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Western Union (1941)

6.9
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Ratings: 6.9/10 from 1,259 users  
Reviews: 27 user | 16 critic

When Edward Creighton leads the construction of the Western Union to unite East with West, he hires a Western reformed outlaw and a tenderfoot Eastern surveyor.

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Writers:

(novel), (screenplay), 3 more credits »
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Title: Western Union (1941)

Western Union (1941) on IMDb 6.9/10

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Cast

Cast overview, first billed only:
...
Richard Blake
...
Vance Shaw
...
Edward Creighton
Virginia Gilmore ...
Sue Creighton
...
Doc Murdoch
...
Herman, called 'Cookie'
...
Homer Kettle
...
Jack Slade
Russell Hicks ...
Provisional Governor, Territory of Nebraska
Victor Kilian ...
Charlie
Minor Watson ...
Pat Grogan
George Chandler ...
Herb
...
Chief Spotted Horse (as Chief Big Tree)
Chief Thundercloud ...
Indian Leader
Dick Rich ...
Porky
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Storyline

Vance Shaw gives up outlawing and goes to work for the telegraph company; his brother Jack Slade leads outlaws trying to prevent the company connecting the line between Omaha and Salt Lake City. Lots of Indian fighting and gunplay. Written by Ed Stephan <stephan@cc.wwu.edu>

Plot Summary | Add Synopsis

Genres:

History | Western

Certificate:

Approved | See all certifications »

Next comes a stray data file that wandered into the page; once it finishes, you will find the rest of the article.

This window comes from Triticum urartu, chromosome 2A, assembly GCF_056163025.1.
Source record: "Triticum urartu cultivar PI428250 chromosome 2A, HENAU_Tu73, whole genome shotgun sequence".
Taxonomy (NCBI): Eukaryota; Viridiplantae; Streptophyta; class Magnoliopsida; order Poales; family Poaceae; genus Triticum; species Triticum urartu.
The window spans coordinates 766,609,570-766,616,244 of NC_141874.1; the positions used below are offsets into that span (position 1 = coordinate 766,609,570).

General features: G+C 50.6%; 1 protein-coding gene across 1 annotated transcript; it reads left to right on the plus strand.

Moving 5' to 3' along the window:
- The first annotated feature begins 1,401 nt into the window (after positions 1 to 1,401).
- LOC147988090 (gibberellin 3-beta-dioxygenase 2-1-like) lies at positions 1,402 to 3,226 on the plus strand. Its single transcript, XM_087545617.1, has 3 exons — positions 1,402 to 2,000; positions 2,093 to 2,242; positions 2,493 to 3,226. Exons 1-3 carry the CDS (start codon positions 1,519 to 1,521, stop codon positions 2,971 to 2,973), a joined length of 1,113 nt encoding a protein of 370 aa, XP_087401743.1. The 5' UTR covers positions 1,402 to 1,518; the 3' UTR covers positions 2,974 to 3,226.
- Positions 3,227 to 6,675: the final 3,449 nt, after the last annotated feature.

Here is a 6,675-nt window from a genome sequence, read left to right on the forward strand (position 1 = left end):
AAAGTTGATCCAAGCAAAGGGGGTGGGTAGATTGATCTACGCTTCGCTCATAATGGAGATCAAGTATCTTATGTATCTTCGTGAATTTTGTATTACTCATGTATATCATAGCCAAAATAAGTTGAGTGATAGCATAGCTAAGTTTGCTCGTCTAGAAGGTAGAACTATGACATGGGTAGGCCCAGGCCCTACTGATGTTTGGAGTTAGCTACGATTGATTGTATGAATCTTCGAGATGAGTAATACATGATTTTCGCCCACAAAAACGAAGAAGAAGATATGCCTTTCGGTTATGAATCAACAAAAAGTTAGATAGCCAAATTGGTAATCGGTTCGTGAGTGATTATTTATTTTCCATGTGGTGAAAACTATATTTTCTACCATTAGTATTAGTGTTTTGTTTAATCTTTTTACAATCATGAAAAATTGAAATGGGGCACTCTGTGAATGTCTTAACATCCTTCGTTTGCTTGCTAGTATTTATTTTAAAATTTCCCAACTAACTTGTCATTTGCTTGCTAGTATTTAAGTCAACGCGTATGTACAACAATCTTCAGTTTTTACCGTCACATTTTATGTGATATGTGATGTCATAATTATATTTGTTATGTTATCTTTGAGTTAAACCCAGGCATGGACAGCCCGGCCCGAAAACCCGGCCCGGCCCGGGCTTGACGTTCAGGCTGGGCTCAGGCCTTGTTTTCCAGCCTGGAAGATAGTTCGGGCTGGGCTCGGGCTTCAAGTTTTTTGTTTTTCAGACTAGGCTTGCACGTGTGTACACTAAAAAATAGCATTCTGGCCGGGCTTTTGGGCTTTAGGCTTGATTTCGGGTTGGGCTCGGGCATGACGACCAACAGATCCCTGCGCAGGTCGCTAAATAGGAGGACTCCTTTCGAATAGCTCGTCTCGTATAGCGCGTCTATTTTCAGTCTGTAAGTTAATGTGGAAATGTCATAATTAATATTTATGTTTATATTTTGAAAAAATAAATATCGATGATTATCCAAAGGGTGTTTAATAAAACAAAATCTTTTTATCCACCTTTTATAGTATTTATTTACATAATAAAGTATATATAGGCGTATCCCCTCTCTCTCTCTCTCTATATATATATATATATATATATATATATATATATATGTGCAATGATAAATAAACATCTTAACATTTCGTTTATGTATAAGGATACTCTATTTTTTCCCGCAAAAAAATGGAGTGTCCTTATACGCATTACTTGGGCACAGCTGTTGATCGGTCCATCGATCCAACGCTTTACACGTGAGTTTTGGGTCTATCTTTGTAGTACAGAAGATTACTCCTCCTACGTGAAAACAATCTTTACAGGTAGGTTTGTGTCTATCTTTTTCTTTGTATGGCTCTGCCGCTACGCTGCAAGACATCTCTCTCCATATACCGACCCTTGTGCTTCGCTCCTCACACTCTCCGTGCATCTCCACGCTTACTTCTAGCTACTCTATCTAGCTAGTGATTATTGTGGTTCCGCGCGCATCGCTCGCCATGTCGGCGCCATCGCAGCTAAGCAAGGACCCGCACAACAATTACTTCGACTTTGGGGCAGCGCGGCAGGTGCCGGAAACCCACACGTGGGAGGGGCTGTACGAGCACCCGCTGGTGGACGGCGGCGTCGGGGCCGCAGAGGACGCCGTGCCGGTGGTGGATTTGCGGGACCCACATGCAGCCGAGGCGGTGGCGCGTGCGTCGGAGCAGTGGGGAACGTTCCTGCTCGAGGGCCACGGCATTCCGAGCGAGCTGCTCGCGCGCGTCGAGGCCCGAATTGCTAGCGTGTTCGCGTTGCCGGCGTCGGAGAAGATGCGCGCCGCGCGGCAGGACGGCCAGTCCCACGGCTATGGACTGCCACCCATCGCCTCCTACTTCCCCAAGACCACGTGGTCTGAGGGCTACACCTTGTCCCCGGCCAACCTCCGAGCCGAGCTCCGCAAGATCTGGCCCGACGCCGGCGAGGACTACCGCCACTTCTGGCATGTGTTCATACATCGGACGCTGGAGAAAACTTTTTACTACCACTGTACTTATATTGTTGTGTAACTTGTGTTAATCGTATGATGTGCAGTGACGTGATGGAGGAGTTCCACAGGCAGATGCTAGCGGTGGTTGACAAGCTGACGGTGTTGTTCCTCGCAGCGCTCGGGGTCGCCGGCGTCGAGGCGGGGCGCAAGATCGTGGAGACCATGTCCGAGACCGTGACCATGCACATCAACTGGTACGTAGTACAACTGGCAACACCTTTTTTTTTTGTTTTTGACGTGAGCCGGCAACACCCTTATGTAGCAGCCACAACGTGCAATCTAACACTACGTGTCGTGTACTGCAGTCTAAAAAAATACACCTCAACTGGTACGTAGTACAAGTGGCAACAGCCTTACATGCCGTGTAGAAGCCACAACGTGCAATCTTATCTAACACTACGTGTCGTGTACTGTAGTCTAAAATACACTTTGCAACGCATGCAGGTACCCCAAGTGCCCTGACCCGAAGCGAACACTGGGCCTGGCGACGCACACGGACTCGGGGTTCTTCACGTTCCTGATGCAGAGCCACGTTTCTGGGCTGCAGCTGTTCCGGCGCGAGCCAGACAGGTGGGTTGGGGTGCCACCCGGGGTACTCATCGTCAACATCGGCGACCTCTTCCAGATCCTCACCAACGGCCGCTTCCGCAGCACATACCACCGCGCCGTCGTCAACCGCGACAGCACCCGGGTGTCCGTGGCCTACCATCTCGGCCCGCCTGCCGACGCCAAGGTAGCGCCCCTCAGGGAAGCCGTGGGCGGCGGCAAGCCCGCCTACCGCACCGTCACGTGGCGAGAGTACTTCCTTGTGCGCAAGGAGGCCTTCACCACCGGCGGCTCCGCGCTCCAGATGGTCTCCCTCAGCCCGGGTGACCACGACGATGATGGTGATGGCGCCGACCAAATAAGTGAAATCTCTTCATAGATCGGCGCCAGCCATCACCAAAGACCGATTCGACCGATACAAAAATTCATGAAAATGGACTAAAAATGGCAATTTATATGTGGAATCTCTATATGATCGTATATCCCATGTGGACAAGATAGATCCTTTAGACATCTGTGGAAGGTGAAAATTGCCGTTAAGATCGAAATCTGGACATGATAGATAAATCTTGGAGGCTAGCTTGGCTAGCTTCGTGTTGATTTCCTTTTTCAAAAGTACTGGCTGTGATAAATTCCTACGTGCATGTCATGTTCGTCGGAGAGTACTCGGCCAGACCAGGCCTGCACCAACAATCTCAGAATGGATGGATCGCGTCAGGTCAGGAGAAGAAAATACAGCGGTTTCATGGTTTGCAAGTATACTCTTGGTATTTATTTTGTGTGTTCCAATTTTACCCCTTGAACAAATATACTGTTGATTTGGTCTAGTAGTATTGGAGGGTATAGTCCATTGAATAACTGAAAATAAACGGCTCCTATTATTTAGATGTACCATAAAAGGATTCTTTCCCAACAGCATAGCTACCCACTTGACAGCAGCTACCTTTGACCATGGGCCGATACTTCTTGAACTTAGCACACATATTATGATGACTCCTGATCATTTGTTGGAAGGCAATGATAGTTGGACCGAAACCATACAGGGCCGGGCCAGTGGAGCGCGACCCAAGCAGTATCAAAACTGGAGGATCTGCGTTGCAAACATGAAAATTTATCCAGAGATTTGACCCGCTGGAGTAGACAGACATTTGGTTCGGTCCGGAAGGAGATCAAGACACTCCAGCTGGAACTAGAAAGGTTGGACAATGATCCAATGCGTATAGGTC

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Details

Country:

Language:

|

Release Date:

21 February 1941 (USA)  »

Also Known As:

Western Union  »

Company Credits

Show detailed on  »

Technical Specs

Runtime:

Sound Mix:

(Western Electric Mirrophonic Recording)

Color:

(Technicolor)

Aspect Ratio:

1.37 : 1
See  »
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Did You Know?

Trivia

Originally, Laird Cregar was cast in this film in an undetermined role (possibly that of Doc Murdoch), but was unable to do the film due to an unfinished other project. He was replaced by George 'Gabby' Hayes, but Hayes then became ill and was himself replaced. See more »

Goofs

When Creighton leaves on the stage after his accident, his left ankle is bandaged and he is favoring his left foot. When we later see him walk with a cane, he is favoring his right foot. See more »

Quotes

Vance Shaw: He says you come in peace today, but there won't be any peace if you try to take the singing wire through the Oglala nation.
Edward Creighton: Well, tell him that the Great White Father who speaks with lightning over the singing wire is sorry for the wounding of his Indian son; but the lightning talk is strong medicine and it must go through.
See more »

Connections

Edited into Buffalo Bill (1944) See more »

Soundtracks

Gwine to Rune All Night
("De Camptown Races") (1850)
Music and Lyrics by Stephen Foster
Played as background music for the first scene in Omaha, Nebraska
See more »

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User Reviews

Fritz Lang's masterpiece that John Ford would love!
20 August 2003 | by (working in Movieland) – See all my reviews

I wanted to see this film because my grandfather acted in it. His name is James Spencer. I was in store for other treats in this film. It was awe inspiring to see the scenic vistas that shooting on location brought to this film. I was reminded of John Ford's western films. The acting and characters were very watchable and fun. The film was peppered with the fantastic and not seen lately character acting talents of many contract players of the 30's. A great treat for the eyes and mind.


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